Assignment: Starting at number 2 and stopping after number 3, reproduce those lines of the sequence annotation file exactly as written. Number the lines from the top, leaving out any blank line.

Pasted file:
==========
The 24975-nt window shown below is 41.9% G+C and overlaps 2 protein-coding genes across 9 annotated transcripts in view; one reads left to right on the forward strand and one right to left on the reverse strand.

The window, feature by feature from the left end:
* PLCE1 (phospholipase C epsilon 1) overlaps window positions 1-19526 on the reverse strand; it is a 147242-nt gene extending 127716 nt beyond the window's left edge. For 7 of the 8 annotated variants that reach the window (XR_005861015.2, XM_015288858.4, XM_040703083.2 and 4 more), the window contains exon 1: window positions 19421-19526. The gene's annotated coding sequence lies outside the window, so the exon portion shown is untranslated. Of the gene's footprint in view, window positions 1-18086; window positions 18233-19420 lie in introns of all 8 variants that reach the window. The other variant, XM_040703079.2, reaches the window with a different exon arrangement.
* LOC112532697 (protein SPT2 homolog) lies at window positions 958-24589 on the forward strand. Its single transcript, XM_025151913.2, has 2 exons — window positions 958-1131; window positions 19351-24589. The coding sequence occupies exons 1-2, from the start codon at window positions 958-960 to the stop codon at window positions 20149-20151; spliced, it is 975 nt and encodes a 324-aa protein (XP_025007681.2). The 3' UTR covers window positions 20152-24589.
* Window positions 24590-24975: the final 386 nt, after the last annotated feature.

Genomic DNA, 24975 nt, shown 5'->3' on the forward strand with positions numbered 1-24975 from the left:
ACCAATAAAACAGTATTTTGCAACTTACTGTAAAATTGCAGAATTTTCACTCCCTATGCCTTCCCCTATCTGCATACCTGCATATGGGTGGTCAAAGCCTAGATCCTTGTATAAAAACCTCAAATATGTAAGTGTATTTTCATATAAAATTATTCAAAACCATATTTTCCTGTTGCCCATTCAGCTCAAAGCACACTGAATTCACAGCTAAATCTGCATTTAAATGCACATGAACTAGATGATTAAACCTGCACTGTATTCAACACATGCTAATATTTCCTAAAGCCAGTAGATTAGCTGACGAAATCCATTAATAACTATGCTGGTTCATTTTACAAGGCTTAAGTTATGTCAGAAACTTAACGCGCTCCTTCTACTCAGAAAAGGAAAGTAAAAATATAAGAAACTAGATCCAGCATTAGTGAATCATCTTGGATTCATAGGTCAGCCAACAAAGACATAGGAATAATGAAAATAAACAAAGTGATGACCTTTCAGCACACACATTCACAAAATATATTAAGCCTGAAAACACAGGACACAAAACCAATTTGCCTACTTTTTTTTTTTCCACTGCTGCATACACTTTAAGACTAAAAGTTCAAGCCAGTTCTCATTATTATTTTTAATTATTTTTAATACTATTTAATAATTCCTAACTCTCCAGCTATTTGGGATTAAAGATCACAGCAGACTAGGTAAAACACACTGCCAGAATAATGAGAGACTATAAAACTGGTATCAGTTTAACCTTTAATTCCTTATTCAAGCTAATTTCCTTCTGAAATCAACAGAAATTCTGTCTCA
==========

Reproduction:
The window, feature by feature from the left end:
* PLCE1 (phospholipase C epsilon 1) overlaps window positions 1-19526 on the reverse strand; it is a 147242-nt gene extending 127716 nt beyond the window's left edge. For 7 of the 8 annotated variants that reach the window (XR_005861015.2, XM_015288858.4, XM_040703083.2 and 4 more), the window contains exon 1: window positions 19421-19526. The gene's annotated coding sequence lies outside the window, so the exon portion shown is untranslated. Of the gene's footprint in view, window positions 1-18086; window positions 18233-19420 lie in introns of all 8 variants that reach the window. The other variant, XM_040703079.2, reaches the window with a different exon arrangement.